Thug sabotages murder trial by swallowing razors and soiling himself
A disturbed thug who stabbed a grandfather in the back has sabotaged his own murder trial by swallowing razors, soiling himself and refusing to answer questions about the killing.
Joseph Tripp, 33, repeatedly swore and ranted in the dock in front of jurors at the Old Bailey as he was tried for the murder of 54-year-old former electrician Derek MacAllister.
In a rare legal move, the judge found the defendant unfit to stand trial midway through his evidence as he refused to co-operate with his own barrister.
The court also heard that he was found to have repeatedly swallowed razor blades and soiled himself in protest while in custody.
Reversing his earlier ruling on the matter, Judge Jeremy Donne QC on Wednesday said: "I still harbour doubts about this defendant but that is not enough to overturn my decision in this case. I do find this defendant is unfit to be tried."
Tripp had denied murder and having an offensive weapon but jurors, who were told they could no longer decide on his guilt, found he did commit the acts after less than two hours of deliberations.
Judge Donne said the defendant was now likely to be sent to Broadmoor high security hospital until he is fit to stand trial again, as he had previously tried to escape from a medium secure unit.
He told jurors: "This was a highly unusual case and it has not been easy for anyone involved in it, least of all you. There are some members of Mr MacAllister's family in court who have had to listen to very difficult evidence and will no doubt be very concerned this case has not come to a clear cut conclusion.
"Even though they had suffered a degree of provocation on occasions they had behaved with very great dignity throughout these proceedings.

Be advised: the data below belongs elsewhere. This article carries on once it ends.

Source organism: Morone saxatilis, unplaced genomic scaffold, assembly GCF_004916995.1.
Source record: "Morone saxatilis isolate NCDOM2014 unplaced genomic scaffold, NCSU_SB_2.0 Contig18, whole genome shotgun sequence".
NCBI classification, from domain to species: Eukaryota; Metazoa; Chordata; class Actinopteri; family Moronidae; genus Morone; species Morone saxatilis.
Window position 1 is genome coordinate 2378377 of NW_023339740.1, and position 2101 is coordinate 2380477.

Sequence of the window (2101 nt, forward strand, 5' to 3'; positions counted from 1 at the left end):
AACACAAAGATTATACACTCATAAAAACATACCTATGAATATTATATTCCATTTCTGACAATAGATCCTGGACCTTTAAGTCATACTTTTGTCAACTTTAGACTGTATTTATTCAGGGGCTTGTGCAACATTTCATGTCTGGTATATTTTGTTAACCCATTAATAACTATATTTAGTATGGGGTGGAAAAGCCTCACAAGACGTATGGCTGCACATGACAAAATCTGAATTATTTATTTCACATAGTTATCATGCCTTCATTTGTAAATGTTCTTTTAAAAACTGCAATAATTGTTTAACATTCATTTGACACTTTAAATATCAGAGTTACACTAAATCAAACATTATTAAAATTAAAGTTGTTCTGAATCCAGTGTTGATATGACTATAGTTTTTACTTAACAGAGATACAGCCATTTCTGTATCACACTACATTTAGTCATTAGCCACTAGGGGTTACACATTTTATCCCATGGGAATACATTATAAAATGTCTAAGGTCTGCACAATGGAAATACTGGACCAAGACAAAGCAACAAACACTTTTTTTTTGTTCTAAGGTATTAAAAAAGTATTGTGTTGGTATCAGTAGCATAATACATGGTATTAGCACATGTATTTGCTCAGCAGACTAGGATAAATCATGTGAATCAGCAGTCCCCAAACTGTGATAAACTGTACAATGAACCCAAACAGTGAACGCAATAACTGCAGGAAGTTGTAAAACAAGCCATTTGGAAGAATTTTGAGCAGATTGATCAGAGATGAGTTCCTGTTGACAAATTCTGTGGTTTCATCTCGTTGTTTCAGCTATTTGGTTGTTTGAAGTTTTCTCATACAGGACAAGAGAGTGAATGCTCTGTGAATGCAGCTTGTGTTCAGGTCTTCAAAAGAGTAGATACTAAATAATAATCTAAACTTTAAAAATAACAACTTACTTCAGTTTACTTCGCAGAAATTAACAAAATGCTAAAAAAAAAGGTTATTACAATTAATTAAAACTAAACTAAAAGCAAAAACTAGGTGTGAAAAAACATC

"The reason you were kept out of court on a number of occasions was because of the defendant's behaviour. He continually managed to smuggle razor blades from his cell to court and on those occasions he swallowed these razor blades when they tried to take them off him."
The judge spoke of the difficulties in deciding if Tripp was a "very manipulative man" or whether his behaviour could be put down to a personality disorder as experts had been split.
He also commended three police officers who worked tirelessly to keep the "difficult" case on track, with one even buying Tripp new trousers from JD Sports to wear in court when he soiled himself in "yet another attempt to disrupt proceedings".
The trial had heard that Tripp bought a large kitchen knife then attacked Mr MacAllister with it as he walked along the road in East Finchley, north London, on the afternoon of December 30 2015.
Tripp knew Mr MacAllister and, only days earlier, had bought him a can of beer to celebrate his birthday, jurors were told.
But on the day of the killing, a row had erupted in a Coral betting shop in which Tripp picked up a chair and shouted at Mr MacAllister and his girlfriend.
As the couple walked away, Tripp went to a nearby shop and bought an 8in (20cm) carving knife for £4.99. He then hid behind parked cars and pounced on the couple as they walked past.
Prosecutor Gillian Etherton QC told jurors: "They were oblivious to the defendant who came out from between the cars. Mr MacAllister's back was to him.
"The defendant walked quickly and, when he reached Mr MacAllister, lunged at him and stabbed him in the back."
The blow was struck with such force that the knife cut a bone in the victim's spine, the court heard.
Mr MacAllister, who had celebrated his 54th birthday the day before the attack, died in hospital on January 13 last year.
Upon his arrest at his Finchley home, Tripp told police he was the one who had been attacked at the bookies and claimed: "I'm the f****** victim."
However, CCTV footage of the stabbing, eyewitnesses, and the victim's blood on Tripp's jeans pointed to him being the attacker, even though the knife was never recovered.
Tripp's thumbprint was also found on the packaging of the knife which was discarded in a bin nearby, the court heard.
The defendant was assessed by multiple psychiatrists and psychologists and found to have an anti-social and mentally unstable personality disorder, although they did not agree on his fitness to stand trial.
Ms Etherton told jurors that, despite this condition, he was capable of exercising self-control and knew what he was doing.
She said: "Put simply the defendant left Coral Bookmakers with the sole intention of stabbing Mr MacAllister to teach him a lesson for the earlier incident."
The case will return to court on August 11 when the judge is expected to confirm that Tripp will be held at Broadmoor until he is deemed fit to stand trial again.